“Most impressive is that MisirHiralall is walking her talk through a thoughtful and lyrical self-study that is situated in the in-between: between the mind and body, the gaze of the Other and the self, the Eastern and Western worlds, and the fields of dance, religion, philosophy, cultural studies, and teacher education.” – Monica Taylor, Ph.D., Professor and Deputy Chair of the Department of Secondary and Special Education, Montclair State University

“In MisirHiralall’s Confronting Orientalism, the reader is gifted with a rare glimpse into a philosopher-educator’s wrestling with her teaching through the medium of Hindu dance …. All who think seriously about the context and impact of their teaching in connection with their core values can benefit from reading of this book.” – Michael D. Waggoner, Ph.D., Professor of Postsecondary Education, University of Northern Iowa, Editor of Religion & Education

The Sense of Quoting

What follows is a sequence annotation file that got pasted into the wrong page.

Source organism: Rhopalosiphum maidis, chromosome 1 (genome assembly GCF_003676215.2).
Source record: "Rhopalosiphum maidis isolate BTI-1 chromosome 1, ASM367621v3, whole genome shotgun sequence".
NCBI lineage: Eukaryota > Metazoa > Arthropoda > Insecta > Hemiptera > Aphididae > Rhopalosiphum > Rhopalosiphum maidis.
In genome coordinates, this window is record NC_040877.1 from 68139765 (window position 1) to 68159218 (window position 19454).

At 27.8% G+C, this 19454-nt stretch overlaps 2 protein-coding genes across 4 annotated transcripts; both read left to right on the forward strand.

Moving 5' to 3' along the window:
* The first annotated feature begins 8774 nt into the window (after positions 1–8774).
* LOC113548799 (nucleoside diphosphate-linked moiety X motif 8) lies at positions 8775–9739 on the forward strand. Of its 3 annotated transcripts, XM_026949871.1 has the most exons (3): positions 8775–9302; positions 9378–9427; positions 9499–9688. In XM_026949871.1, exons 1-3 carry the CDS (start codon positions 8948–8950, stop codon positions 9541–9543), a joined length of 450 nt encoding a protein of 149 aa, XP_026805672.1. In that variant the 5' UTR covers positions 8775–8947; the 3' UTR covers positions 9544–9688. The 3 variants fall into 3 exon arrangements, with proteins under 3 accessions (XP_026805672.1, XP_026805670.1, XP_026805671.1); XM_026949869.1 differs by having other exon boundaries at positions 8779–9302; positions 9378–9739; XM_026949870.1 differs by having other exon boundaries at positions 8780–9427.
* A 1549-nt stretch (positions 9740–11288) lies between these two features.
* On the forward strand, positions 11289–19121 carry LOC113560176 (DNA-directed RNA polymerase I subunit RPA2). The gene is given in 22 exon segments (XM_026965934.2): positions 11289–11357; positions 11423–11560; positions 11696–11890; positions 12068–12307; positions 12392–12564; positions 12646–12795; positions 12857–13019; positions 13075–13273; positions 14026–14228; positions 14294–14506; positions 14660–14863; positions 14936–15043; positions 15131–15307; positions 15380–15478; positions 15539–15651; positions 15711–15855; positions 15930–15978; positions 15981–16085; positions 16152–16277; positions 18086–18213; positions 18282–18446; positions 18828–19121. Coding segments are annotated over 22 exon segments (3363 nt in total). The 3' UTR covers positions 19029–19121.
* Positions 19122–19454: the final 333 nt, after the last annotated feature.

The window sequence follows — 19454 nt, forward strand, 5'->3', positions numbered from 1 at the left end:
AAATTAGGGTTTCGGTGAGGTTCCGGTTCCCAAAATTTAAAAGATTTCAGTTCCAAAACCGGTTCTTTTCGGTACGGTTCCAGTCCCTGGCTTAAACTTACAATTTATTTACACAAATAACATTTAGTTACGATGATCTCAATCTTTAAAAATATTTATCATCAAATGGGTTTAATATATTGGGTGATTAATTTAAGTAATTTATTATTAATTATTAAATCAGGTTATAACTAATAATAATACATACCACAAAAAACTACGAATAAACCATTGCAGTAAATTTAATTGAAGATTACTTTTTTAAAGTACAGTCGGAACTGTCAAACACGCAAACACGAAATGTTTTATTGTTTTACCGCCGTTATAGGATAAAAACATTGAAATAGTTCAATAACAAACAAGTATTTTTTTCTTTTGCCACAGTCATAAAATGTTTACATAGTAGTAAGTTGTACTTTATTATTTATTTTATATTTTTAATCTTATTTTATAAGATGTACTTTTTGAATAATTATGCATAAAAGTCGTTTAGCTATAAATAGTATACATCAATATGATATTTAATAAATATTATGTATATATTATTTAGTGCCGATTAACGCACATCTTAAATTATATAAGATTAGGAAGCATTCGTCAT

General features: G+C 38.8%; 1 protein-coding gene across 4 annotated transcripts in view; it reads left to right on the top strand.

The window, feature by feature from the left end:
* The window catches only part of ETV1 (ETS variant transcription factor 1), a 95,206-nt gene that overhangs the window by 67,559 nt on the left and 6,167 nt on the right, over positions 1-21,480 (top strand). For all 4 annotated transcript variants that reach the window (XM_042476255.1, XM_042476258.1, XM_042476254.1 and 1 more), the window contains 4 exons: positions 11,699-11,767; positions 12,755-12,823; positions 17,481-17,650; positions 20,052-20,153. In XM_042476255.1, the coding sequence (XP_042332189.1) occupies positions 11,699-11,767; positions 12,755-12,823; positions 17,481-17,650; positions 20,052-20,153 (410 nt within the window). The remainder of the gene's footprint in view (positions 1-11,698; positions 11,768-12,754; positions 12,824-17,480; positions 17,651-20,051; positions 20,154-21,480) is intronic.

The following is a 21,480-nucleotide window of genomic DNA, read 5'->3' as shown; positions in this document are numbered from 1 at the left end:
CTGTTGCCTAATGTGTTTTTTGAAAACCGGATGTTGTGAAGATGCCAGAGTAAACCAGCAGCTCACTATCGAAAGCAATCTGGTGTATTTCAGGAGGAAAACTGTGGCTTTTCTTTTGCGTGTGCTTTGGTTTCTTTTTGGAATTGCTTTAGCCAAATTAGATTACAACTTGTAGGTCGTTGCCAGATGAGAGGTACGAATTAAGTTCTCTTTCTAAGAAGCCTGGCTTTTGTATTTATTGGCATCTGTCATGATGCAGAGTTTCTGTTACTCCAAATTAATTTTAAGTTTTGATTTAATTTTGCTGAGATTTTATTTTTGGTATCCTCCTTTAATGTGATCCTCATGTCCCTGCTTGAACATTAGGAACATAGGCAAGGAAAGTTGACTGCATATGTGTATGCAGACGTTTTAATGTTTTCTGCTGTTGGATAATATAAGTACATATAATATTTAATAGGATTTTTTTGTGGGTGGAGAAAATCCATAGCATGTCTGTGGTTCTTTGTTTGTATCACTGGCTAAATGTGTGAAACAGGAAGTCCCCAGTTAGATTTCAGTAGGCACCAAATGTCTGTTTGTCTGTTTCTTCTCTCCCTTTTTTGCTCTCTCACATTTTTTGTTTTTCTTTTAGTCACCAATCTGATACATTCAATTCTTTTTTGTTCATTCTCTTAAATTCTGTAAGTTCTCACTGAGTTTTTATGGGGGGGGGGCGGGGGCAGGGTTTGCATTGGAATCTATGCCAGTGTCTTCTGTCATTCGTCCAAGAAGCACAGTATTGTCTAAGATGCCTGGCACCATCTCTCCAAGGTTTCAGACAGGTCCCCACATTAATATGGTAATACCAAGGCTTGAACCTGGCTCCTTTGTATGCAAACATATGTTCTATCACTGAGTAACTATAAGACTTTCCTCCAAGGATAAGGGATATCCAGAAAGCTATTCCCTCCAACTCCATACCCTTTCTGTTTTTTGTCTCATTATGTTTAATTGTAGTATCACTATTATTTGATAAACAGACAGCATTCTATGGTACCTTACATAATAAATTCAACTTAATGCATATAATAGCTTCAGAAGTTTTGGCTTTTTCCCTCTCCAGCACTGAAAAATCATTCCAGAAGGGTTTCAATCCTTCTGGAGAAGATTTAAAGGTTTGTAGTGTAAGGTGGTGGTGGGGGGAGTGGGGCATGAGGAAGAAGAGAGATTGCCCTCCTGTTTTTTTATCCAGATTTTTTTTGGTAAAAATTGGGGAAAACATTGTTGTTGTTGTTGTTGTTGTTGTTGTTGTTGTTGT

A Semiotic Case Study of Biblical Quotations

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David W. Odell-Scott

In The Sense of Quoting, Odell-Scott argues that the neutral continuous script of ancient manuscripts of the Greek New Testament composed with no punctuation and no spacing provided readers discretionary authority to determine and assess the status of phrases as they articulate a cohesive and coherent reading of the script. The variety of reading renditions each differently scored with punctuation supported the production of quotations. These cultivated and harvested quotes while useful for authorizing sectarian discourse, rarely convey the sense of the phrase in the continuous script. Augustine’s work on punctuating the scriptures in service to the production of plainer quotable passages in support of the rule of faith is addressed. Odell-Scott’s textual analysis of a plainer quotable passage at verse 7:1b concerning male celibacy supports his thesis that plainer passages are the product of interpretative scoring of the script in service to discursive endeavours. To quote is often to misquote.

The Bible in Aramaic, Vol. 2